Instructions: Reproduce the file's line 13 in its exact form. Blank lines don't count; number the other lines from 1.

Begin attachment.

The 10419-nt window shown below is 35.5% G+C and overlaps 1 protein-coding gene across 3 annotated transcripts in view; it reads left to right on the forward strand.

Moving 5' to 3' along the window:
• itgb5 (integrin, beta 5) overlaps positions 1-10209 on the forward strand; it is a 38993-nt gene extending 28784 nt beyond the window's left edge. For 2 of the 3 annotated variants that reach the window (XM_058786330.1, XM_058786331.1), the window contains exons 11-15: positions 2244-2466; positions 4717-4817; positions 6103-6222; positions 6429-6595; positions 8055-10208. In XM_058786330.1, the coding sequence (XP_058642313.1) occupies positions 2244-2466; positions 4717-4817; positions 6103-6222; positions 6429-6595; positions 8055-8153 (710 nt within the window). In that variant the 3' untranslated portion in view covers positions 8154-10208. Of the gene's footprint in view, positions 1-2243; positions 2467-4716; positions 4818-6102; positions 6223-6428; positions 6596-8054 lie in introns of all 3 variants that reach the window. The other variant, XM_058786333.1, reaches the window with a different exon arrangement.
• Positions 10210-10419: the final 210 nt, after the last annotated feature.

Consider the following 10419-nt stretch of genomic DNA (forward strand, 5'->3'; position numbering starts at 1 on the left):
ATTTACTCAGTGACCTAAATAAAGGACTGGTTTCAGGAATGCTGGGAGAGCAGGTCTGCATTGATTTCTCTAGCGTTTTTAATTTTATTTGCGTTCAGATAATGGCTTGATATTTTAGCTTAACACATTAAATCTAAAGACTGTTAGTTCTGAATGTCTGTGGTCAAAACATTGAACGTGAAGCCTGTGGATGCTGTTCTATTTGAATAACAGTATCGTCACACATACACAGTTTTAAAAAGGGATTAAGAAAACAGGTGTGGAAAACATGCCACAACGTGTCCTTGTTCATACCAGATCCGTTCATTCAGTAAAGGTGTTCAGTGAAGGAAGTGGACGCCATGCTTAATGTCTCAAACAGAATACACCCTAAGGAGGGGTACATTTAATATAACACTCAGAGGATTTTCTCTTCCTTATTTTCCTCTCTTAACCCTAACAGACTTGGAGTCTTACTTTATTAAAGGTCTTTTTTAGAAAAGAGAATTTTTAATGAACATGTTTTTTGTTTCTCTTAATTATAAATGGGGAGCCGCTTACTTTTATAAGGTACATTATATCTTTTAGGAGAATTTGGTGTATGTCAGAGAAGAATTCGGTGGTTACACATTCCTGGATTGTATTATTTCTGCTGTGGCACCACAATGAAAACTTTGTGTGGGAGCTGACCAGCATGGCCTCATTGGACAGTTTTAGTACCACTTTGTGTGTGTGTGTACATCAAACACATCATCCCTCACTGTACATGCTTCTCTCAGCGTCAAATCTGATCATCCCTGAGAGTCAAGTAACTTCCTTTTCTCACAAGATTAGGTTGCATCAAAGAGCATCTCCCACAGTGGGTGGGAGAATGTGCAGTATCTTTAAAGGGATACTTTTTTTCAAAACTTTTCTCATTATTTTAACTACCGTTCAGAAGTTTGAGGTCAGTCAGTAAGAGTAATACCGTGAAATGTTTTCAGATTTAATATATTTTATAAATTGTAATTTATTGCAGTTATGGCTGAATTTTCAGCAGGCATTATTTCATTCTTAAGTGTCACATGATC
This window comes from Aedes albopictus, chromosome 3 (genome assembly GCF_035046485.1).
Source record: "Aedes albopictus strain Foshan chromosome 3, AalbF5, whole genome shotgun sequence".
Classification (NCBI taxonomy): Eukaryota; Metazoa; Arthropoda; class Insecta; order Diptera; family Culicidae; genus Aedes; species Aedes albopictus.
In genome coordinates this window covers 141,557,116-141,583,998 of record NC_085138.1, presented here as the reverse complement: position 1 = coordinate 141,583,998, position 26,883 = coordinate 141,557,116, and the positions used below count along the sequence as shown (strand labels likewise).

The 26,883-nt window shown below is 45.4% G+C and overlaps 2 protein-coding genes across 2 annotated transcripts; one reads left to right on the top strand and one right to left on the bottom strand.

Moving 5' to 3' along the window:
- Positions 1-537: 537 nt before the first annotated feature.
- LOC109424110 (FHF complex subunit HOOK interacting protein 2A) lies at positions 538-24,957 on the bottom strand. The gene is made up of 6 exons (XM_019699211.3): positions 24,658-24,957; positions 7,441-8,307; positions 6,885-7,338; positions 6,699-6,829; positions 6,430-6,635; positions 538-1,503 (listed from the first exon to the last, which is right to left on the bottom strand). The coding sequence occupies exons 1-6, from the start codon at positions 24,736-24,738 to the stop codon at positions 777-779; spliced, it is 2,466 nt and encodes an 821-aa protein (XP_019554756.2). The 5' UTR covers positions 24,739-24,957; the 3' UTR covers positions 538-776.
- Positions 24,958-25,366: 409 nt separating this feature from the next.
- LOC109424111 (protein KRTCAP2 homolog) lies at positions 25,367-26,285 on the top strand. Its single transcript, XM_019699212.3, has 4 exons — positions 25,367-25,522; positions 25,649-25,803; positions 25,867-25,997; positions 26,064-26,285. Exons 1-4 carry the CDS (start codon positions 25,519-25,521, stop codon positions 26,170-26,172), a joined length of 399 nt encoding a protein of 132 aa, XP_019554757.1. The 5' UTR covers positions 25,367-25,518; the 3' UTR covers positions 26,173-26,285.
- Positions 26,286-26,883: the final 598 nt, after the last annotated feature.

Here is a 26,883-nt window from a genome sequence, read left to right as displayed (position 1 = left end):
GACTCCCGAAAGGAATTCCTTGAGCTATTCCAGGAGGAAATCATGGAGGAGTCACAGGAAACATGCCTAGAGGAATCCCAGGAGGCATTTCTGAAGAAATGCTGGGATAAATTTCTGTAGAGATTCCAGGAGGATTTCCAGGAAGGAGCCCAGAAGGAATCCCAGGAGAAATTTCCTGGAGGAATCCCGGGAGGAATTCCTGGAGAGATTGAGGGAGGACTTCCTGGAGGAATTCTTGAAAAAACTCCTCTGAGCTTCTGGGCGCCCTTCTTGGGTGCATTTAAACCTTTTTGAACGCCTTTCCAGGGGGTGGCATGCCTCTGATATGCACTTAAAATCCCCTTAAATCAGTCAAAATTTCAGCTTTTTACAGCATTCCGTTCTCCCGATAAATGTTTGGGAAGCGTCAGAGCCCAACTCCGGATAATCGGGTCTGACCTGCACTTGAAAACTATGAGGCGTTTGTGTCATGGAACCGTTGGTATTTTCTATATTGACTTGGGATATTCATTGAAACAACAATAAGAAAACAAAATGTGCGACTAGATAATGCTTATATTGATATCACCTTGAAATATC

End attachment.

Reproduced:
- Positions 1-537: 537 nt before the first annotated feature.